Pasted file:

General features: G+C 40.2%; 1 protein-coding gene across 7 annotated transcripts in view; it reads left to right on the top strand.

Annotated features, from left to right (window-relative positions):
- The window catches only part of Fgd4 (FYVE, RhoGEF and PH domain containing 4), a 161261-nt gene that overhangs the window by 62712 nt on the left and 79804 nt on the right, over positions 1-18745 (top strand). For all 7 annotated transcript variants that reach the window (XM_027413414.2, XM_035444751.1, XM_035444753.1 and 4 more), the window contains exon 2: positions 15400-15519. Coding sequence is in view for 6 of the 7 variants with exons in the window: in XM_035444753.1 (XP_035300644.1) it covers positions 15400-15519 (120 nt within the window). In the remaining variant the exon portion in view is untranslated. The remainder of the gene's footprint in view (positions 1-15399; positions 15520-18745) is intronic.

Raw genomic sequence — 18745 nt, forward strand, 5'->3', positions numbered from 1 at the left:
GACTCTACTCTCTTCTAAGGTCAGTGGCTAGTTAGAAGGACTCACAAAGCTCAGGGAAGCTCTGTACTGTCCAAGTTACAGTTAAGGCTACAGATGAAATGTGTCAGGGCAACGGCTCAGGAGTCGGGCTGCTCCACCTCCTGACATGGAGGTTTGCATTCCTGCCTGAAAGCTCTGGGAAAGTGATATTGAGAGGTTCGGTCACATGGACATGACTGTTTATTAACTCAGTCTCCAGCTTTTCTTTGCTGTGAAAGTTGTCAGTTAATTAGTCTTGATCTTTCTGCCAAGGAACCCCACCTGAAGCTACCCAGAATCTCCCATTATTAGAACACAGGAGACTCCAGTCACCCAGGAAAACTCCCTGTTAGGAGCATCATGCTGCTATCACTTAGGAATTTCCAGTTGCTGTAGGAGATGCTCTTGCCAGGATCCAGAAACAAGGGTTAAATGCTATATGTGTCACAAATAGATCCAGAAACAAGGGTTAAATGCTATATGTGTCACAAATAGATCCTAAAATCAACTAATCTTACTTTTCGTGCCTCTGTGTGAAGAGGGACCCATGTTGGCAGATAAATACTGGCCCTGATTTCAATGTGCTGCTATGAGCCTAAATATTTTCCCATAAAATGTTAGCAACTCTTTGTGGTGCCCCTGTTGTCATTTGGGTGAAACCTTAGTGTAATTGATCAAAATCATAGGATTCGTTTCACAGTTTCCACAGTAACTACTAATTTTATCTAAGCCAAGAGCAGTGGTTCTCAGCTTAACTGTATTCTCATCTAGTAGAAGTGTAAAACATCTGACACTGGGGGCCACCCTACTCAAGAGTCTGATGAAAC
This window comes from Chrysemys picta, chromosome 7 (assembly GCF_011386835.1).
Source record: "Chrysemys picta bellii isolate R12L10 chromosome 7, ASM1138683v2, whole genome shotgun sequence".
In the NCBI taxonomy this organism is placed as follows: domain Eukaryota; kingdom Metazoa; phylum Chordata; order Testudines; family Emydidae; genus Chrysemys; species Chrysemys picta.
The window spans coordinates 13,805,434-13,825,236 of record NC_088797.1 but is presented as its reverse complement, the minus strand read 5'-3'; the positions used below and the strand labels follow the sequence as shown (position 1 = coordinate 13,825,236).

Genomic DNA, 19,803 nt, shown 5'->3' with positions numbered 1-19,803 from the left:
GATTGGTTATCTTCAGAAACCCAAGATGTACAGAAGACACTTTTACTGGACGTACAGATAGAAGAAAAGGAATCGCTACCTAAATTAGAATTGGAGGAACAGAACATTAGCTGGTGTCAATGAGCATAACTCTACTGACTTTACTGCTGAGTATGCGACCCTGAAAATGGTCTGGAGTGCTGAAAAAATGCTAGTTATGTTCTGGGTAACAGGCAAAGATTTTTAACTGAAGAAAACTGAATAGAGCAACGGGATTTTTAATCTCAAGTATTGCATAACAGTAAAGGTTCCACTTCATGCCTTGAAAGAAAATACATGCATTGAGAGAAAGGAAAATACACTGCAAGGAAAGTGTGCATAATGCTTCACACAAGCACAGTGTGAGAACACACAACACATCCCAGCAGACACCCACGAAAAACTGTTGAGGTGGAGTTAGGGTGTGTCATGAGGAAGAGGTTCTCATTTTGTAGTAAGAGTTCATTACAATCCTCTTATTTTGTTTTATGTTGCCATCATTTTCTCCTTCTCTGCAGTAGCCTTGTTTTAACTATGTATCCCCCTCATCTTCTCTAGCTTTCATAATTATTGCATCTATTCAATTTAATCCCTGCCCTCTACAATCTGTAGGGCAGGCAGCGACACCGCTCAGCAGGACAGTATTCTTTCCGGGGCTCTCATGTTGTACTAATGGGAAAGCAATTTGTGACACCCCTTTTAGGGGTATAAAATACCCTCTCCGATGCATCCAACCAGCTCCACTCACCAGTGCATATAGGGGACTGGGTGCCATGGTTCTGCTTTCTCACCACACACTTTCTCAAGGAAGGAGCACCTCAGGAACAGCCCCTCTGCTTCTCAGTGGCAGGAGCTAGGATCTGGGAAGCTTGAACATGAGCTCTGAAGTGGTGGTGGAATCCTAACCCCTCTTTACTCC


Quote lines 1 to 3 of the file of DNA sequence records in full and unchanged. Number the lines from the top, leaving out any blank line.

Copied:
General features: G+C 40.2%; 1 protein-coding gene across 7 annotated transcripts in view; it reads left to right on the top strand.

Annotated features, from left to right (window-relative positions):
- The window catches only part of Fgd4 (FYVE, RhoGEF and PH domain containing 4), a 161261-nt gene that overhangs the window by 62712 nt on the left and 79804 nt on the right, over positions 1-18745 (top strand). For all 7 annotated transcript variants that reach the window (XM_027413414.2, XM_035444751.1, XM_035444753.1 and 4 more), the window contains exon 2: positions 15400-15519. Coding sequence is in view for 6 of the 7 variants with exons in the window: in XM_035444753.1 (XP_035300644.1) it covers positions 15400-15519 (120 nt within the window). In the remaining variant the exon portion in view is untranslated. The remainder of the gene's footprint in view (positions 1-15399; positions 15520-18745) is intronic.